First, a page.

(Shortform note: There are at least two ways to explain Hawking radiation. In the book, Hawking describes this phenomenon in terms of particle-antiparticle pairs, but in his original scientific paper, he used an energy-density approach to calculate the radiation produced near a black hole. Some authors have criticized him for explaining it differently in his book than in the original paper because the quantum energy density approach provides additional insights. In particular, the quantum energy fields allow you to calculate the actual amount and distribution of radiation, and it turns out that Hawking radiation is produced not just on the surface of the event horizon, but in a region around the black hole about fifteen times the size of the event horizon.)
Question 5: Can You Build a Time Machine?
Hawking thinks it’s unlikely that you’ll ever be able to go back in time. He addresses the possibility of backwards time travel from three different angles: general relativity, quantum mechanics, and wormholes.
Time Travel via Speed
If you could travel faster than the speed of light, you would actually travel backwards in time. However, he also points out that, according to the theory of general relativity, nothing can travel faster than light, so nothing can go backwards in time.
Time Travel in Quantum Mechanics
Hawking asserts that, according to the theory of quantum mechanics, it is possible for microscopic particles to travel backwards through time. This is because, in quantum mechanics, a particle moving forward through space and time is mathematically equivalent to its corresponding antiparticle moving in the opposite direction through space and time.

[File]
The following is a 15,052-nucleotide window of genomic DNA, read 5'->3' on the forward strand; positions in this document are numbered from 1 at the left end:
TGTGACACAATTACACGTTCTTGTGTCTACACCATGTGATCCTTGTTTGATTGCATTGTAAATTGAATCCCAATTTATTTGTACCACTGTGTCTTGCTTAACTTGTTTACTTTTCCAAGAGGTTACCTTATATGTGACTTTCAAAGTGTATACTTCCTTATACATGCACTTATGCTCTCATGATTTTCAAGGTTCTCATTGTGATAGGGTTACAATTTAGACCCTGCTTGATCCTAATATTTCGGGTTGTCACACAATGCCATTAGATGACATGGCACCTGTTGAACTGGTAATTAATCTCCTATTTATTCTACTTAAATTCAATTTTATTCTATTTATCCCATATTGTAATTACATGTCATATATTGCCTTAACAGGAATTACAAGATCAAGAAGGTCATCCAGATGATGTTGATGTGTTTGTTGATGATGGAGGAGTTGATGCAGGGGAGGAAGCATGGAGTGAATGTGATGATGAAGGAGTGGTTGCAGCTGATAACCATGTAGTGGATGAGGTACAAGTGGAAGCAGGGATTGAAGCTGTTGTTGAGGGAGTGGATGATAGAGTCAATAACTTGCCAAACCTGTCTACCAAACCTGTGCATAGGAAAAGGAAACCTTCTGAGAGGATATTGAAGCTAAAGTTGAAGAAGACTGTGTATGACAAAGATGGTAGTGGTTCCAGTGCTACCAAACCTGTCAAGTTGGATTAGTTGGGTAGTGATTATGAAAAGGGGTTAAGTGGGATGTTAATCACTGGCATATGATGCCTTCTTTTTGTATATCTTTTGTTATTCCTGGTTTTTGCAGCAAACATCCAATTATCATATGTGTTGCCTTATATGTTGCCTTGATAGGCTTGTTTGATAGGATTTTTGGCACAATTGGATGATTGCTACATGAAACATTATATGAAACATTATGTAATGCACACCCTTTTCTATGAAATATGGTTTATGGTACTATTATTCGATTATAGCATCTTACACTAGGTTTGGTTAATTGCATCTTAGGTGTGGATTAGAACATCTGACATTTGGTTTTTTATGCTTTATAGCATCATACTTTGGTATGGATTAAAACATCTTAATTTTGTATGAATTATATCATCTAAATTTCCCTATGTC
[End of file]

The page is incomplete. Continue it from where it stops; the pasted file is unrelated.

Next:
(Shortform note: Hawking doesn’t discuss any practical methods of deliberately converting a particle into an antiparticle, much less intentionally sending a subatomic particle back in time. And the fact that you may be mathematically equivalent to a person made up of antimatter moving backwards through space and time doesn’t really give you a way to move backward in time. Thus, we infer that the practical applications of quantum time travel are quite limited.)
Time Travel via Wormholes
Hawking reports that, according to the theory of general relativity, it’s possible for a bridge to form between warped regions of spacetime, potentially creating an alternate pathway between points in time and space. These hypothetical pathways are called “wormholes.” According to Hawking, wormholes might be your best bet for traveling back in time, because, hypothetically, you could travel forward in time as you go through the wormhole, but arrive at a point in the past when you come out the other end. However, he cautions that this possibility is still quite remote, for two reasons:
- Hawking asserts that wormholes are extremely unstable. If any mass (such as a person or a vehicle) entered the wormhole, its gravity would affect the curvature of spacetime enough to cause the wormhole to collapse.
- Hawking explains that wormholes require spacetime to have concave curvature. The presence of a massive body causes convex curvature of space, resulting in gravity, but scientists have never observed concave curvature of space. So, in practice, it may not be possible to create a wormhole in the first place.
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Here's what you'll find in our full A Brief History of Time summary :
- The search for a theory that explains the history and evolution of our universe
- Stephen Hawking's discussions about time, space, dimensions, and quantum theory
- How time travel would theoretically work